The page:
Côte d’Ivoire will continue forest governance and legal reforms. Increasingly, the link is made between the FLEGT VPA process and initiatives to halt deforestation caused by commodity production (particularly cocoa).
The Côte d’Ivoire-EU VPA will also include commitments to improve transparency, accountability, legal frameworks and other aspects of governance.
Under the VPA, Côte d’Ivoire will commit to develop a system for assuring the legality of its timber. As in all VPAs, the timber legality assurance system must have the following five components:
The negotiation of VPAs is an inclusive process that requires effective participation of all relevant stakeholders. This multi-stakeholder approach can take time but increases national ownership and therefore results in more robust and credible solutions.
The timber legality assurance system that has been negotiated between Côte d’Ivoire and the EU builds on what has proven to work other VPA countries. The verification system included in the EU – Indonesia VPA has been of particular interest as Indonesia currently still is the only country issuing FLEGT licenses.
The approach for negotiating the verification system annex has been somewhat different in that for more than a year, Ivorian stakeholders did not work on a draft text but rather identified key questions that shape the verification system, examined other VPAs and agreed on the principles and architecture to be proposed for the UE-Côte d’Ivoire VPA. Only after having agreed on these principles and architecture, did the technical work on a draft text for the annex start. This allowed the annex containing the timber legality verification system to be concise, to the point and more understandable. In turn, this will contribute to the implementation of the VPA within realistic timeframes.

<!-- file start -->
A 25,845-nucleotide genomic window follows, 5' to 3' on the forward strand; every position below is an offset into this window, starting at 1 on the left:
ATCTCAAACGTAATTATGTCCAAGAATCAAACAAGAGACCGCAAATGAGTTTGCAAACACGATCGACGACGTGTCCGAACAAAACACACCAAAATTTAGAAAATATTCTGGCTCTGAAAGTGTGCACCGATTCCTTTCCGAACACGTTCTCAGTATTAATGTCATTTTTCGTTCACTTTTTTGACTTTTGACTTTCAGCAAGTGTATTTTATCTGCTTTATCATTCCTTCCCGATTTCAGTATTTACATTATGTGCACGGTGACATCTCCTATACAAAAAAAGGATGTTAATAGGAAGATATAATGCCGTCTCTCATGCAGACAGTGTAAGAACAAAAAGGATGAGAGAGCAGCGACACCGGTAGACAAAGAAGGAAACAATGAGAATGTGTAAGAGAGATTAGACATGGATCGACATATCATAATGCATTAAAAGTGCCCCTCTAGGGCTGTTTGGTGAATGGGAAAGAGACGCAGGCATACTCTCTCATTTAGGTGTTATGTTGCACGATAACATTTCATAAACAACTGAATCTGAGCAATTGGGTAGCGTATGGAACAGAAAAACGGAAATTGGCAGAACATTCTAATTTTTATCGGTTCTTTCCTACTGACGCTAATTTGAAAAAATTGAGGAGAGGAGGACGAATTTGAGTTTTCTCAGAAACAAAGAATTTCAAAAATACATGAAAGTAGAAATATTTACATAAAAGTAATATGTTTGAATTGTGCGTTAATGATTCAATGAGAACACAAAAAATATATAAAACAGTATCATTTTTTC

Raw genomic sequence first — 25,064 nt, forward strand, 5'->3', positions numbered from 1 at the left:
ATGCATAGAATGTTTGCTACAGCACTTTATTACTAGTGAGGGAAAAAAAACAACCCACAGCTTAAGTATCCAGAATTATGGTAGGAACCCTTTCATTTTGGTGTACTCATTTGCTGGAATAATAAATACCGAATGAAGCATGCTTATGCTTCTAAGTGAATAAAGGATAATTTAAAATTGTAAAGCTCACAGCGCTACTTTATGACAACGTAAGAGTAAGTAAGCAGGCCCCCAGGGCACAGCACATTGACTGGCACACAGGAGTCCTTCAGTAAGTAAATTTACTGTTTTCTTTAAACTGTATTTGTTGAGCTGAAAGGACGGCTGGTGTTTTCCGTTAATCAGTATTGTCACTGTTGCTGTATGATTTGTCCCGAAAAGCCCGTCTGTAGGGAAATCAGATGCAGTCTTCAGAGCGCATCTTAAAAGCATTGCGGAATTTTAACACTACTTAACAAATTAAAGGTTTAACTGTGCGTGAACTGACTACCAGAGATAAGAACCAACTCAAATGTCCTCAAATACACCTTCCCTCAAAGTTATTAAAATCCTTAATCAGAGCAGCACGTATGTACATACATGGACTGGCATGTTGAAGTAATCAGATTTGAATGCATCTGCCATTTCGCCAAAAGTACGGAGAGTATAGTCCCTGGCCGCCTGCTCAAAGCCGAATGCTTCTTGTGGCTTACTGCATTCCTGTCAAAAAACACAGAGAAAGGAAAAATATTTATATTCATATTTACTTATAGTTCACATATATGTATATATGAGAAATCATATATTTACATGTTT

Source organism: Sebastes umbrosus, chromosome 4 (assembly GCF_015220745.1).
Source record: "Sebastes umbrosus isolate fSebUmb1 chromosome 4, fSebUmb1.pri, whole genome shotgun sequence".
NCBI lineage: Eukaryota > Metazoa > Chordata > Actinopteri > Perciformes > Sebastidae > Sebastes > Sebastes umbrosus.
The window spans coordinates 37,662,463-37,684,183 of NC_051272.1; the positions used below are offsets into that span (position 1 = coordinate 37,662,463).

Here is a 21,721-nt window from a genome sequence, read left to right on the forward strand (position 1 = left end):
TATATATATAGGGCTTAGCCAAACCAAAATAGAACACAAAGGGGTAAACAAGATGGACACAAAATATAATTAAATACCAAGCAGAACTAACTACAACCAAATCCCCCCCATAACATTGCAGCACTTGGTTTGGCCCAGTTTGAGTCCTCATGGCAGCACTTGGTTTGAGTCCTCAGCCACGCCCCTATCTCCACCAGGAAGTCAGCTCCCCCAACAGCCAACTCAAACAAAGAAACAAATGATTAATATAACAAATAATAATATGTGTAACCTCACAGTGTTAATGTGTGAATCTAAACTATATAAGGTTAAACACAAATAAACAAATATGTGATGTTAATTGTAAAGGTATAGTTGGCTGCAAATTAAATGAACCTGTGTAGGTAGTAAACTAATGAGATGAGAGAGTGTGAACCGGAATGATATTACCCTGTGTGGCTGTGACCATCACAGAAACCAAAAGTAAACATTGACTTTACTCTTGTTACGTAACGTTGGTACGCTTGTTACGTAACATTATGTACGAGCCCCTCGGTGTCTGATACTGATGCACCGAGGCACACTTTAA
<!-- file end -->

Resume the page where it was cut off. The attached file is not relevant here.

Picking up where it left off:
The VPA further includes a strong role for independent forest monitoring, recurrent independent audits and an independent joint evaluation ahead of the start of FLEGT licensing, all of which are designed to guarantee the credibility and effectiveness of the timber legality assurance system.